The Northcoast Regional Land Trust’s Regional Conservation Planning program identifies and prioritizes threats and opportunities for conservation across our three-county Focus Area. It addresses the preservation, conservation, restoration and management of ecological systems, landscape linkages and wildlife corridors, rare or threatened species, and unique natural communities. It emphasizes actions that are feasible from an implementation standpoint by integrating social and economic factors with biological considerations. To accomplish our conservation planning goals, NRLT frequently partners with diverse organizations and individuals to create conservation plans and to implement our shared vision for regional conservation.
As a trust for regional conservation, the Land Trust is dedicated to preserving the North Coast region's natural resources, beauty and quality of life. Dimensions of our Regional Planning efforts include:
- Identifying and prioritizing the Land Trust's conservation targets (i.e. biological resources, natural landscape types, unique ecological communities, and other elements);
- Developing detailed strategies for attaining conservation goals, conducting additional research, outreach, interviews, and focus group discussions as necessary;
- Identifying key projects and conservation partners for implementing strategies and attaining goals;
- Compiling and writing a Conservation Action Plan for the California North Coast;
- Compiling and writing a Strategic Conservation Action Plan to guide NRLT’s own activities (updated every five years).
On Tuesday, March 6, 2012 the Board unanimously approved a Resolution adopting an Oak Woodlands Management Plan for the County. The plan promoted private land stewardship and conservation by enabling private landowners to apply for funding from California Oak Woodlands Conservation Program.
To read the Resolution passed CLICK HERE
North Coast Dialogues
Part of our work is addressing changes that threaten to undermine the environments and economies that have historically supported local communities and their distinctive rural culture. The North Coast Dialogues program engaged a diverse group of community leaders and others to collectively define a 100-year vision of regional sustainability and to develop a strategic action plan for attaining that vision. The goal of Dialogues was to empower our community to initiate healthy transitions in response to our changing economy and landscapes.Read more about North Coast Dialogues.
Back to top
Conservation Action Plan for the California North Coast
The primary goal of the Conservation Action Plan (CAP) is to develop and implement strategic conservation planning and land-protection projects that are vital to sustaining the diversity and productive capacity of North Coast landscapes. Working with local and regional partners, we created CAPs for three distinct ecological categories for the North Coast, which include:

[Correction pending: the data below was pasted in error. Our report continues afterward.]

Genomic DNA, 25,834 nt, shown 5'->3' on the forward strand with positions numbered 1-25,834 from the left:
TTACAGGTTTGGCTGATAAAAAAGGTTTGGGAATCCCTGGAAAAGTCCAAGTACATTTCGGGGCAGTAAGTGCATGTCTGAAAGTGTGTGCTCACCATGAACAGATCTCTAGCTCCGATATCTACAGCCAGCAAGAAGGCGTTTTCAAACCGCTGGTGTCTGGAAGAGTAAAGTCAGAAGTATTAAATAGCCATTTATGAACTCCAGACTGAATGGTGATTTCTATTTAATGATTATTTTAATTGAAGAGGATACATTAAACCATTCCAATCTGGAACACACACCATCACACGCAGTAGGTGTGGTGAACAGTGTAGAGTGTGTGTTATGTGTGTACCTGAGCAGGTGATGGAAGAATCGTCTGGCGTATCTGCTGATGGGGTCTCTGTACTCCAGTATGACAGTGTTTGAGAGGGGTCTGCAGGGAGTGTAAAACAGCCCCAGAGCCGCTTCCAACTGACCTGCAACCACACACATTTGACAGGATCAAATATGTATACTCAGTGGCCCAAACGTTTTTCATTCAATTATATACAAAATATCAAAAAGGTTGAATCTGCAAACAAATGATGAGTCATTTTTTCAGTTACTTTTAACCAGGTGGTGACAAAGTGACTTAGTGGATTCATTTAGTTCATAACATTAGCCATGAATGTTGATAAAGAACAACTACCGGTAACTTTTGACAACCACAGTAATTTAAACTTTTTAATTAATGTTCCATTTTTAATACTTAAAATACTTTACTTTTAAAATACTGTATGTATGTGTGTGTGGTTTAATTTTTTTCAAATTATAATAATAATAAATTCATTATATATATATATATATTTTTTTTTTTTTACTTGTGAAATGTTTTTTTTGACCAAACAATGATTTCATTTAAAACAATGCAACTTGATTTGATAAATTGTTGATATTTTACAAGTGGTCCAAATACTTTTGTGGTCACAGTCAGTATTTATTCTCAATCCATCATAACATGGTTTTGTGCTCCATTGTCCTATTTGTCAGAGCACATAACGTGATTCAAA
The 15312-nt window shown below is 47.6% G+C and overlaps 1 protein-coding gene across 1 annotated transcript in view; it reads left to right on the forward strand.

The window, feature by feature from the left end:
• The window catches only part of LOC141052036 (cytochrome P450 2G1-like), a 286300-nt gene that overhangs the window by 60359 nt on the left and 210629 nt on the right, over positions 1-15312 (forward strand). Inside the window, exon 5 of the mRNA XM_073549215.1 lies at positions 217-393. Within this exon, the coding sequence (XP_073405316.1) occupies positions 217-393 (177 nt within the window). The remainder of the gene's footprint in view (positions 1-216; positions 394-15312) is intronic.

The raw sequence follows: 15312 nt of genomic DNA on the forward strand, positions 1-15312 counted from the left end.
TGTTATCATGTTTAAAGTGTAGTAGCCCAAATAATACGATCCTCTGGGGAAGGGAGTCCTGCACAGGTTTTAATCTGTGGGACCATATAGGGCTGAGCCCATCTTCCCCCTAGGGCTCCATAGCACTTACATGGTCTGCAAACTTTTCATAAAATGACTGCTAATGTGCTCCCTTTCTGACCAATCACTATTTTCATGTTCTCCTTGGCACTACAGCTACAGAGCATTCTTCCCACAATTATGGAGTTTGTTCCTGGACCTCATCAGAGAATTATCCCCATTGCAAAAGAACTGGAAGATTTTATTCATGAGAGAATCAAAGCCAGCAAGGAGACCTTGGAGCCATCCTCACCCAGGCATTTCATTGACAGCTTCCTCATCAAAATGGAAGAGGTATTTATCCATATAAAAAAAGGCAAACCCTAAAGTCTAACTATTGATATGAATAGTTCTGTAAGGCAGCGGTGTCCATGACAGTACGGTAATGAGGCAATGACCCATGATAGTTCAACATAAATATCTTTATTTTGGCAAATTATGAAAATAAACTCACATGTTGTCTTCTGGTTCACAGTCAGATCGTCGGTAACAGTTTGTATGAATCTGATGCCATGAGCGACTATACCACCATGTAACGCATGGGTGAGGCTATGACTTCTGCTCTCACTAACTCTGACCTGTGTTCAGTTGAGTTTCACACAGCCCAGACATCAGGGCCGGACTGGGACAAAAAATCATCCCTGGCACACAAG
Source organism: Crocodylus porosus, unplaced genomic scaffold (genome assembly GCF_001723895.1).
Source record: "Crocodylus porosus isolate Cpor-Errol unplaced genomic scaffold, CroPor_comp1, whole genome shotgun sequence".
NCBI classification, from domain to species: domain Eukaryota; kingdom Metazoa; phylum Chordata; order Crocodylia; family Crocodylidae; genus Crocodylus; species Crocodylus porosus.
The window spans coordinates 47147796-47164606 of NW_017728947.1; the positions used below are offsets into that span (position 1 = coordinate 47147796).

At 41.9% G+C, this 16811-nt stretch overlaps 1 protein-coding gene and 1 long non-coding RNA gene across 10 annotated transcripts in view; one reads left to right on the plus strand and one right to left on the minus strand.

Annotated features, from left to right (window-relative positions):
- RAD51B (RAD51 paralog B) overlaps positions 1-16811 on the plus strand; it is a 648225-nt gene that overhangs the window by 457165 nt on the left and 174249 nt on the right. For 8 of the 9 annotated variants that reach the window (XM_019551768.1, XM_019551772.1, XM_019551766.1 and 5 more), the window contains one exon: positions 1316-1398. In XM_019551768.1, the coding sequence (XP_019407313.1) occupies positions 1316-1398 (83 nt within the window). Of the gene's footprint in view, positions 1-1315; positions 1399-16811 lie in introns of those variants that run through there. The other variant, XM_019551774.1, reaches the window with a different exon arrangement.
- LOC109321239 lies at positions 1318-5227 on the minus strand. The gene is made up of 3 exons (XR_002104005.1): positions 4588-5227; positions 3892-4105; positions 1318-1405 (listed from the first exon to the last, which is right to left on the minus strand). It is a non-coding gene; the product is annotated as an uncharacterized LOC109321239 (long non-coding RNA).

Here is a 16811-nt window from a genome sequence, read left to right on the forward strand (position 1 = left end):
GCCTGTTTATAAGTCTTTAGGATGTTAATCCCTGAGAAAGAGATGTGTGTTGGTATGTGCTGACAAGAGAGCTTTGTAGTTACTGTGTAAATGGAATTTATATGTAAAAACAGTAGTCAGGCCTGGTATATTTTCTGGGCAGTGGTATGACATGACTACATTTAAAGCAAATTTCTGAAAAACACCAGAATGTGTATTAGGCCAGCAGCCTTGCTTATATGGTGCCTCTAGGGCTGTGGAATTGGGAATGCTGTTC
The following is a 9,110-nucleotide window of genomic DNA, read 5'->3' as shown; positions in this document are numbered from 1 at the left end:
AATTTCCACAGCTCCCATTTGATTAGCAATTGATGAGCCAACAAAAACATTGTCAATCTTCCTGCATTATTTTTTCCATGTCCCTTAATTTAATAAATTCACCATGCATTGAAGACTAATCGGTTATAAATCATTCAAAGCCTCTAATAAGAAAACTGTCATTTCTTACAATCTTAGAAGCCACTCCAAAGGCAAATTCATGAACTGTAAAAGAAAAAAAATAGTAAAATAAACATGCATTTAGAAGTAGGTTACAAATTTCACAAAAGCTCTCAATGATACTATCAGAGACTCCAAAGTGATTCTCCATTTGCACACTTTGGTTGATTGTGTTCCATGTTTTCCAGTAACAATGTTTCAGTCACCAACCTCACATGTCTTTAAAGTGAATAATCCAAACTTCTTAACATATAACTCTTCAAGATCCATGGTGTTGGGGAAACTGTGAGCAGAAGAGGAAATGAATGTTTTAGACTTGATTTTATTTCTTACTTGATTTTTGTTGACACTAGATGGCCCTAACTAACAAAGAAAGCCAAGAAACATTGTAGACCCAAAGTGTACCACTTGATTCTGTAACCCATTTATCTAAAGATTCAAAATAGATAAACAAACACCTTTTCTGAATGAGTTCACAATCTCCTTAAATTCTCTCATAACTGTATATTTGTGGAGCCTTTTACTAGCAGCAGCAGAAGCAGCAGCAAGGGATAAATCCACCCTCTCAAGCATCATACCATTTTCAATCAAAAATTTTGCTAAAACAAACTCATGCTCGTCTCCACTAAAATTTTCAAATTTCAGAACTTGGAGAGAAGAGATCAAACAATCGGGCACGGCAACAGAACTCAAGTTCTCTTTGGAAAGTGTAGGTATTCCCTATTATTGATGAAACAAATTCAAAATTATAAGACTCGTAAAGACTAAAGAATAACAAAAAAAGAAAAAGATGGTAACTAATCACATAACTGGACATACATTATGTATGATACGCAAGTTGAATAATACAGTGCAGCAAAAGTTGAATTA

- Development of a conceptual reserve design for oak woodlands in the region, including a parcel-level analysis of conservation opportunities. This included a background report on the status of oak woodlands in Humboldt County and progress towards building an associated oak woodlands conservation and management initiative.
- Identification of rare plant rich natural communities, their regional distribution, and recommendations leading to their protection and maintenance at designated sites. View the rare plants map generated from the CAP.
- A preliminary examination of theoretical Pacific fisher and mountain lion movement corridors in relation to other proposed target areas and regional ownership patterns.
In order to implement these strategies, we have developed strong partnerships with relevant agencies and conservation groups, and continue to participate in county-level planning processes to promote natural systems and sustainable agriculture.
Back to top
North Coast Farmland Conservation Study
This study, conducted by the Northcoast Regional Land Trust, assessed the conservation opportunities and land use conversion threats on Humboldt County coastal agricultural lands. Focusing on bottomlands along the Eel River, Mad River, greater Humboldt Bay and Redwood Creek (Orick), data from Humboldt County’s Geographic Information System mapping database were used to develop maps that present current agricultural resources and land use planning features. The report highlighted the critical mass of functioning agricultural lands sustaining our local agricultural industry and economy. Non-agricultural land conversion threats emphasize land use planning factors and zoning ordinances. In summary, over 64,000 acres of agricultural lands are highlighted as ‘strategic conservation areas’. Approximately 34,000 of these acres are also located within non-agricultural land conversion threat areas. Please note: The Farmland Conservation Study maps are large files.
(Northcoast Farmland Conservation Study: Humboldt County Coastal Agricultural Lands June 2005)
Humboldt County Agricultural Survey
For the first time in Humboldt County, agricultural producers, landowners and the general public provided compelling and quantitative results on the importance of local agriculture to the economy, environment and quality of life in Humboldt County. You may download the full report, or to make it easier to download, you may also download it in sections.
Complete Report (1074 kb)
Part One - Executive Summary (368 kb)
Part Two - Survey Results and Discussion (386 kb)
Part Three - Complete List of Survey Questions, Responses (489 kb)